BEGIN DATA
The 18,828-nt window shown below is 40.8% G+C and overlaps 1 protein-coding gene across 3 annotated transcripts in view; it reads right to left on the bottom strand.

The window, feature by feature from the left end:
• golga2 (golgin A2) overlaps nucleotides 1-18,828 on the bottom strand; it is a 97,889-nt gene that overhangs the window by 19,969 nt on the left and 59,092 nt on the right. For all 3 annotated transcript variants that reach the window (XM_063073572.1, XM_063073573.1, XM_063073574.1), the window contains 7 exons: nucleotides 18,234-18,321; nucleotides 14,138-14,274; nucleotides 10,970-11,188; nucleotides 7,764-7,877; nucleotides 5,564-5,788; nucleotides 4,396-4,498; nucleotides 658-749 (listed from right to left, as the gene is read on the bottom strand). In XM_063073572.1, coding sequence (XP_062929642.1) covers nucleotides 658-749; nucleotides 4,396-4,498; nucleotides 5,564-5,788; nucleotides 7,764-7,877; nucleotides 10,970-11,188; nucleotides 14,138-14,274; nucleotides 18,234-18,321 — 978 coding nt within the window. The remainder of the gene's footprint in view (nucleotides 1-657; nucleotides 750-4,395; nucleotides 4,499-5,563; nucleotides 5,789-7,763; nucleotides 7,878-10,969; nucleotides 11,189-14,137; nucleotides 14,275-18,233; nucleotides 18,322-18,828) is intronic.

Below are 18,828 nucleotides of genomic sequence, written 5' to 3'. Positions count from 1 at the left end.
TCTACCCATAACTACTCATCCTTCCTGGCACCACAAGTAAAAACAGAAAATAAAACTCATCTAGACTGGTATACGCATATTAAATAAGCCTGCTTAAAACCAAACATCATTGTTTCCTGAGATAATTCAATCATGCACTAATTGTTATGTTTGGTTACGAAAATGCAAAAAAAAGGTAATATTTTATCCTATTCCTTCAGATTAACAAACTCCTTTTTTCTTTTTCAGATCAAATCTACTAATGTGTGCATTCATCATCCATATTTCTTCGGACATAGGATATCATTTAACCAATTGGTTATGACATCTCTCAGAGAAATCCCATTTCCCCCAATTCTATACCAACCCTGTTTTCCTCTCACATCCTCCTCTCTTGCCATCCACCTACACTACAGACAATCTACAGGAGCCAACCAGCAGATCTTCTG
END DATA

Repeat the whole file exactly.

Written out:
The 18,828-nt window shown below is 40.8% G+C and overlaps 1 protein-coding gene across 3 annotated transcripts in view; it reads right to left on the bottom strand.

The window, feature by feature from the left end:
• golga2 (golgin A2) overlaps nucleotides 1-18,828 on the bottom strand; it is a 97,889-nt gene that overhangs the window by 19,969 nt on the left and 59,092 nt on the right. For all 3 annotated transcript variants that reach the window (XM_063073572.1, XM_063073573.1, XM_063073574.1), the window contains 7 exons: nucleotides 18,234-18,321; nucleotides 14,138-14,274; nucleotides 10,970-11,188; nucleotides 7,764-7,877; nucleotides 5,564-5,788; nucleotides 4,396-4,498; nucleotides 658-749 (listed from right to left, as the gene is read on the bottom strand). In XM_063073572.1, coding sequence (XP_062929642.1) covers nucleotides 658-749; nucleotides 4,396-4,498; nucleotides 5,564-5,788; nucleotides 7,764-7,877; nucleotides 10,970-11,188; nucleotides 14,138-14,274; nucleotides 18,234-18,321 — 978 coding nt within the window. The remainder of the gene's footprint in view (nucleotides 1-657; nucleotides 750-4,395; nucleotides 4,499-5,563; nucleotides 5,789-7,763; nucleotides 7,878-10,969; nucleotides 11,189-14,137; nucleotides 14,275-18,233; nucleotides 18,322-18,828) is intronic.

Below are 18,828 nucleotides of genomic sequence, written 5' to 3'. Positions count from 1 at the left end.
TCTACCCATAACTACTCATCCTTCCTGGCACCACAAGTAAAAACAGAAAATAAAACTCATCTAGACTGGTATACGCATATTAAATAAGCCTGCTTAAAACCAAACATCATTGTTTCCTGAGATAATTCAATCATGCACTAATTGTTATGTTTGGTTACGAAAATGCAAAAAAAAGGTAATATTTTATCCTATTCCTTCAGATTAACAAACTCCTTTTTTCTTTTTCAGATCAAATCTACTAATGTGTGCATTCATCATCCATATTTCTTCGGACATAGGATATCATTTAACCAATTGGTTATGACATCTCTCAGAGAAATCCCATTTCCCCCAATTCTATACCAACCCTGTTTTCCTCTCACATCCTCCTCTCTTGCCATCCACCTACACTACAGACAATCTACAGGAGCCAACCAGCAGATCTTCTG